Singapore sports receives huge financial boost
Government to inject at least $50 million to nurture local elite athletes
National shooter Martina Lindsay Veloso has few complaints about her training environment and regimen right now.
"But, of course, if there are better facilities, such as a new range, or a higher-quality training environment, it would be good as well," said the 17-year-old Nanyang Polytechnic student, who aims to qualify for the Tokyo 2020 Olympics.
National athletes such as Martina are set for a huge boost from April onwards, with at least $50 million to be injected into sports to help Singapore's elite athletes get to the top.
The Singapore Government will pump $50m into the High Performance Sports (HPS) system over the next five years, or $10m a year.
Spearheaded by national sports agency Sport Singapore, the money will go towards improving the capability and capacity of coaching and technical and high performance support staff that surround the athletes.
The war chest will also help develop more opportunities for top national athletes to benefit from clinics and workshops, overseas training and competition stints, and improve the athletes' daily training environment.
While Singapore's top athletes, such as Olympic champion Joseph Schooling and bowlers like Shayna Ng and Cherie Tan, are well supported by the Sports Excellence (spex) Scholarships, non-scholars will be able to tap into funds from this year, as they prepare for major Games such as the South-east Asia (SEA) Games and the Olympics.
We need our corporates, parents and the wider public to rally behind our athletes.Minister for Culture, Community and Youth Grace Fu
"A talented and dedicated athlete is a necessary starting point," Minister for Culture, Community and Youth Grace Fu said in her Committee of Supply debate speech yesterday.
"To groom that athlete into a world champion, we need great coaches supported by deep sports science and sports medicine capabilities.
"Another learning point is that success at the elite level requires long-term commitment; we don't produce champions overnight.
"Growing our pipeline of talent and grooming them for podium success requires long-term athlete development plans and the resources and the technical expertise to create a high-performance training and competition environment."
Also, the Government is pledging to match public and corporate donations to the Vision 2030 Fund.
Minister Fu said: "We need our corporates, parents and the wider public to rally behind our athletes.
"That is why we are setting up a One Team Singapore matching grant, which will match sports donations up to $50m into the Vision 2030 Fund, dollar for dollar, over the next five years."
Companies have been more forthcoming in supporting sports here. Sponsorships for the 2015 SEA Games in Singapore well exceeded the organisers' $50m target, while SportSG's spexBusiness network has grown from seven companies in 2013, to 39 this year.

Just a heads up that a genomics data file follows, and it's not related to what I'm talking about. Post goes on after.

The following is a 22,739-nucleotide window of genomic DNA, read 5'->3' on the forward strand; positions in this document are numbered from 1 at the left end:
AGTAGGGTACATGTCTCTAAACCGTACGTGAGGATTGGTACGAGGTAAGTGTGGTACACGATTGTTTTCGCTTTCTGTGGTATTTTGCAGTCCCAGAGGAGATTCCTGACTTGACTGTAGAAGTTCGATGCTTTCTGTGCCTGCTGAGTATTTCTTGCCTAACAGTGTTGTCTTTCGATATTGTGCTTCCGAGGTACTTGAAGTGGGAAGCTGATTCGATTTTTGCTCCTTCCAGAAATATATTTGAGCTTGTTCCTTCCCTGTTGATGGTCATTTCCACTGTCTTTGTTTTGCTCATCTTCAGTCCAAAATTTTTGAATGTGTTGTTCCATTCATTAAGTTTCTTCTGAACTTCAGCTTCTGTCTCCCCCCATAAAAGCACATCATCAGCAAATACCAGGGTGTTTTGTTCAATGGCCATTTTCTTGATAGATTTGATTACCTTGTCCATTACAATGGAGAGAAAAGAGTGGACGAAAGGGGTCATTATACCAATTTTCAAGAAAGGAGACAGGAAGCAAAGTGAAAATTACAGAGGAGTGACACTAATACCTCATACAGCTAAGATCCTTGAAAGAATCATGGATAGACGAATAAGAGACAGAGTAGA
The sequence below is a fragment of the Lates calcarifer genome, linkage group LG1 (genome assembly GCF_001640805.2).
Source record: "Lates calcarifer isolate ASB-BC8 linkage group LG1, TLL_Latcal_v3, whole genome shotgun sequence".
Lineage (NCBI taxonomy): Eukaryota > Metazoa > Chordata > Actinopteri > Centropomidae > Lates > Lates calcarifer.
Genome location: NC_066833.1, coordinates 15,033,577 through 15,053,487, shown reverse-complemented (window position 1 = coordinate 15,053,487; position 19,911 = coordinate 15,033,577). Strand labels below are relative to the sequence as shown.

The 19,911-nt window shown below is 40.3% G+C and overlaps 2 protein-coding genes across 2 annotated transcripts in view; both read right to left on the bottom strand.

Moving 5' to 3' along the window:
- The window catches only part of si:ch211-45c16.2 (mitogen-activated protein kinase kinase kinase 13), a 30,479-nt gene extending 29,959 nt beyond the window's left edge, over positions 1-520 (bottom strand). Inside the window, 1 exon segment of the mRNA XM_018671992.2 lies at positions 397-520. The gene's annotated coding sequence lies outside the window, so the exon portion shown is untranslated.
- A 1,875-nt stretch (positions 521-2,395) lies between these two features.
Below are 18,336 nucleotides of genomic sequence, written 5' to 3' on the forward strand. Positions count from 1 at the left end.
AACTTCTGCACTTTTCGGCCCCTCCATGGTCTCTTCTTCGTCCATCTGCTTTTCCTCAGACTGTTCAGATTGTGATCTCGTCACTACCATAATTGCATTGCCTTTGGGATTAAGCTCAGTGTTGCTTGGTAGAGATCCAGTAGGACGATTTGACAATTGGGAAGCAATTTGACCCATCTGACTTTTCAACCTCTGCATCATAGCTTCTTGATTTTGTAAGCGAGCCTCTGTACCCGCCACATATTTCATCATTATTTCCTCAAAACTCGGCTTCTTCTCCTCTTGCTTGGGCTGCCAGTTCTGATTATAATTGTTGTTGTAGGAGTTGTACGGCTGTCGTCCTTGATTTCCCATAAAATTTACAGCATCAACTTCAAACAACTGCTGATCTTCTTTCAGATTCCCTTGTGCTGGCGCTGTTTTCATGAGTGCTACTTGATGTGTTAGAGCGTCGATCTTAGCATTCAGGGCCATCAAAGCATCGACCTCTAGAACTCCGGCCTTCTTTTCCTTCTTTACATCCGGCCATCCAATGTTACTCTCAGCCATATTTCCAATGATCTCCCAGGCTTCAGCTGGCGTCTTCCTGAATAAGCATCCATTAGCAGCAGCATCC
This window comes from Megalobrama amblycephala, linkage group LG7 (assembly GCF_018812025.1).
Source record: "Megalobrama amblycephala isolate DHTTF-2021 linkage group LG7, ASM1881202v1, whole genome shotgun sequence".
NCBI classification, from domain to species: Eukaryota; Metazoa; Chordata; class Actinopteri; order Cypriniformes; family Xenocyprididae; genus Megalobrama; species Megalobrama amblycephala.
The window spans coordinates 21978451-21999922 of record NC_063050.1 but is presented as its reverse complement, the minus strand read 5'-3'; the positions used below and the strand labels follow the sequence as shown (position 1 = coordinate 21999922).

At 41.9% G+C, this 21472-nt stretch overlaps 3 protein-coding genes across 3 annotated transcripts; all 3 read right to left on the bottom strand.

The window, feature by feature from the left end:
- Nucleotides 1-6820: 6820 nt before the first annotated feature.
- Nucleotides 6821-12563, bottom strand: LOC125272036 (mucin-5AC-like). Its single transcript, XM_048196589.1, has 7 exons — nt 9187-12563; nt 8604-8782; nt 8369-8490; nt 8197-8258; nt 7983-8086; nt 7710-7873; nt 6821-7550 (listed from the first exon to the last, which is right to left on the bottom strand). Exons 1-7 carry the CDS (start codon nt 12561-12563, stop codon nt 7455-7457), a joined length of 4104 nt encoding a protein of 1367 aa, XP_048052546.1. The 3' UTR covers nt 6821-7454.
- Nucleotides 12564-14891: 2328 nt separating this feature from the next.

Deloitte Singapore is one such company. The accounting and consulting firm was a SEA Games 2015 sponsor and has partnered SportSG on programmes such as its in-house Ignite programme.
It also offers national athletes like netballer Kimberly Lim flexible working arrangements that dovetail with their training and competitions needs.
Singapore's former top men's singles shuttler Derek Wong was also a beneficiary of Deloitte's flexi-work scheme.
"Our support for sports in Singapore is for the long haul," said Deloitte Southeast Asia and Singapore chief executive officer Philip Yuen.
"In terms of monetary contributions and volunteerism, we are always on the lookout for different avenues and platforms to widen our reach into the community for us to make an impact that matters.
"We will continue to partner with sports associations and non-governmental organisations for opportunities where we can be of help.
"We will assess each opportunity to see how we can align our support with our core purpose and values."
Singapore Swimming Association president Lee Kok Choy is heartened by the incoming investment in elite sports, having just launched the NSA's high-performance blueprint towards Tokyo 2020 and beyond.
He is optimistic that the matching grant for the Vision 2030 fund will not divert corporate sponsors away from NSAs.
Lee said: "We hope it would actually be engagement at different levels; we think there might be space for both (Vision 2030 Fund and NSAs) to raise funds on their own because the targeted supporters may be slightly different."
Minister Fu said SportSG and the NSAs will "work closely so that efforts are aligned and optimised".
"Being a small country without a large population base, we must ensure that resources are used effectively for sustained performance.
"This will require a long-term focus, technically sound training plans and continuity of efforts," she added.